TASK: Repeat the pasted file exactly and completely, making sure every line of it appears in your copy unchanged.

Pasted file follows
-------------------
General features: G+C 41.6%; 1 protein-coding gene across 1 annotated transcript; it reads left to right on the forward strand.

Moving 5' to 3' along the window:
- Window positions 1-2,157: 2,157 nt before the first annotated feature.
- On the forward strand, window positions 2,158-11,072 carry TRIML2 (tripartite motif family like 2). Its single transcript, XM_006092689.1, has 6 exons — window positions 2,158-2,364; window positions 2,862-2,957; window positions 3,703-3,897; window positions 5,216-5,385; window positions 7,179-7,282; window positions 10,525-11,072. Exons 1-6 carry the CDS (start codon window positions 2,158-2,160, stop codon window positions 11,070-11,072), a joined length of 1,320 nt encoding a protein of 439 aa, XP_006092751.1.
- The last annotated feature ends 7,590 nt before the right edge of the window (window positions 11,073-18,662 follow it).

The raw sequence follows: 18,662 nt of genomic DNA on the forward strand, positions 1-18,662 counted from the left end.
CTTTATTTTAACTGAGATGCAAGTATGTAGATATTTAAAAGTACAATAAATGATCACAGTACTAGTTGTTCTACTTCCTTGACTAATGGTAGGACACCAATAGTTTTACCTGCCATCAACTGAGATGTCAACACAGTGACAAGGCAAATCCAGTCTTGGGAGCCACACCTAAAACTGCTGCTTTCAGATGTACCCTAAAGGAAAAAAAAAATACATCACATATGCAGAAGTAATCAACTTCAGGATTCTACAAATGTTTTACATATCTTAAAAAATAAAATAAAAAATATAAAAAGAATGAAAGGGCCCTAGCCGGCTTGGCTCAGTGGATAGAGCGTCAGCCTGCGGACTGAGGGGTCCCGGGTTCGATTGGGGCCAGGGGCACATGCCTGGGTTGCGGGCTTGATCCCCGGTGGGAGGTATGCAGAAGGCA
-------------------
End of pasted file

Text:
General features: G+C 41.6%; 1 protein-coding gene across 1 annotated transcript; it reads left to right on the forward strand.

Moving 5' to 3' along the window:
- Window positions 1-2,157: 2,157 nt before the first annotated feature.
- On the forward strand, window positions 2,158-11,072 carry TRIML2 (tripartite motif family like 2). Its single transcript, XM_006092689.1, has 6 exons — window positions 2,158-2,364; window positions 2,862-2,957; window positions 3,703-3,897; window positions 5,216-5,385; window positions 7,179-7,282; window positions 10,525-11,072. Exons 1-6 carry the CDS (start codon window positions 2,158-2,160, stop codon window positions 11,070-11,072), a joined length of 1,320 nt encoding a protein of 439 aa, XP_006092751.1.
- The last annotated feature ends 7,590 nt before the right edge of the window (window positions 11,073-18,662 follow it).

The raw sequence follows: 18,662 nt of genomic DNA on the forward strand, positions 1-18,662 counted from the left end.
CTTTATTTTAACTGAGATGCAAGTATGTAGATATTTAAAAGTACAATAAATGATCACAGTACTAGTTGTTCTACTTCCTTGACTAATGGTAGGACACCAATAGTTTTACCTGCCATCAACTGAGATGTCAACACAGTGACAAGGCAAATCCAGTCTTGGGAGCCACACCTAAAACTGCTGCTTTCAGATGTACCCTAAAGGAAAAAAAAAATACATCACATATGCAGAAGTAATCAACTTCAGGATTCTACAAATGTTTTACATATCTTAAAAAATAAAATAAAAAATATAAAAAGAATGAAAGGGCCCTAGCCGGCTTGGCTCAGTGGATAGAGCGTCAGCCTGCGGACTGAGGGGTCCCGGGTTCGATTGGGGCCAGGGGCACATGCCTGGGTTGCGGGCTTGATCCCCGGTGGGAGGTATGCAGAAGGCA